Legal arguments during the first week of Julian Assange’s extradition hearing highlight lack of US evidence

On 28th February, RSF reported

Editor’ Note: This observation may be applied to the Bail application of the 25th March when the prosecution claimed Julian Assange was not a Covid-19 risk or Judge Baraitser acknowledged Julian was not the only vulnerable detainee in Belmarsh.

During the first week of Wikileaks founder Julian Assange’s US extradition hearing in London, Reporters Without Borders (RSF) was concerned by the clear lack of evidence from the US for its charges against Assange. RSF also remains concerned about Assange’s wellbeing and inability to participate properly in his hearing, following reports of mistreatment at Belmarsh prison and the judge’s rejection of his application to sit with his lawyers in the courtroom. The hearing will resume from 18 May, when three weeks of evidence will be heard.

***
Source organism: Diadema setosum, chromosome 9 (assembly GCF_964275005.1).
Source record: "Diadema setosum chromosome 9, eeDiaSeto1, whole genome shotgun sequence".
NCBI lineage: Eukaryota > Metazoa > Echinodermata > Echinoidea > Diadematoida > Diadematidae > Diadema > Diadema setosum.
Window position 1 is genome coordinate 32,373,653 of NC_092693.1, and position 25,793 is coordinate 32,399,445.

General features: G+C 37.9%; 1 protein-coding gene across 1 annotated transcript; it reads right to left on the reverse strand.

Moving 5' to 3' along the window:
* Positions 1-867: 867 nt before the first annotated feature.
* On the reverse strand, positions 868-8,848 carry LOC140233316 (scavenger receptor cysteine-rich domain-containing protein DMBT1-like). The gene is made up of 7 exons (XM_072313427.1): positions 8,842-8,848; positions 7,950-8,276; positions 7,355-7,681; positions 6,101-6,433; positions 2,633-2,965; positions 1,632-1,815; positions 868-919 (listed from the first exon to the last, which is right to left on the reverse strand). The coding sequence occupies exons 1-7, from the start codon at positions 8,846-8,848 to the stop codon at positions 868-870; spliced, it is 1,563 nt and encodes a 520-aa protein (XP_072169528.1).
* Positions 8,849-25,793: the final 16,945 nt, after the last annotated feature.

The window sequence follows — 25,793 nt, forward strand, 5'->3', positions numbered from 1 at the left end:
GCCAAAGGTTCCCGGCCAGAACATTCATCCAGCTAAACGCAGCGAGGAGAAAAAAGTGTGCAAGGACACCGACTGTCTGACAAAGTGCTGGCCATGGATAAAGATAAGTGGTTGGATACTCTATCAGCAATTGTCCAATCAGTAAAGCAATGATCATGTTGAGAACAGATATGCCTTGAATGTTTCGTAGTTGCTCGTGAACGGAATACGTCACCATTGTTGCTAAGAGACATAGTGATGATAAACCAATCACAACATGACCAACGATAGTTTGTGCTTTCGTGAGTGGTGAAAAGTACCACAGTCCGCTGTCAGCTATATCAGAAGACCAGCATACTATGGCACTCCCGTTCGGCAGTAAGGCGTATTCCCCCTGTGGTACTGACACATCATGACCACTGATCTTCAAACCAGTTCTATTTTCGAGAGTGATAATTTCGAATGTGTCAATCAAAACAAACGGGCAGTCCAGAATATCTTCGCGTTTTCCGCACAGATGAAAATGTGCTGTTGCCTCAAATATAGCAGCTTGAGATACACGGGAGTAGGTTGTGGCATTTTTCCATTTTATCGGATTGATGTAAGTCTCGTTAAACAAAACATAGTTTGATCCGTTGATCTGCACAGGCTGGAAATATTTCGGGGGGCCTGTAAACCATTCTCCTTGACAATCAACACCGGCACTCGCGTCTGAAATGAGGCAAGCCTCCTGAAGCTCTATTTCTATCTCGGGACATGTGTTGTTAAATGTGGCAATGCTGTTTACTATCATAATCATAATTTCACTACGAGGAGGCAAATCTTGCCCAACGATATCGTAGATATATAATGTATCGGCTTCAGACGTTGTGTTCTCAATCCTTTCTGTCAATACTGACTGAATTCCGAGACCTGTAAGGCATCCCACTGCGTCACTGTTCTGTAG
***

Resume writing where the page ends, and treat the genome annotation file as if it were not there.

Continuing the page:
RSF conducted an unprecedented international trial-monitoring mission to the UK for Julian Assange’s US extradition hearing from 24-27 February, as the prosecution and defence presented their legal arguments at Woolwich Crown Court in London. RSF Secretary-General Christophe Deloire and RSF Germany Director Christian Mihr joined RSF UK Bureau Director Rebecca Vincent for the hearing, and Vincent was able to systematically monitor each sitting over the four days. RSF staff from London, Paris, and Berlin also staged an action outside the adjacent Belmarsh Prison – where Assange is being held – on 23 February, and joined protests outside the court on 24 February.

Read Full article in Reporters Without Boarder’s Web Site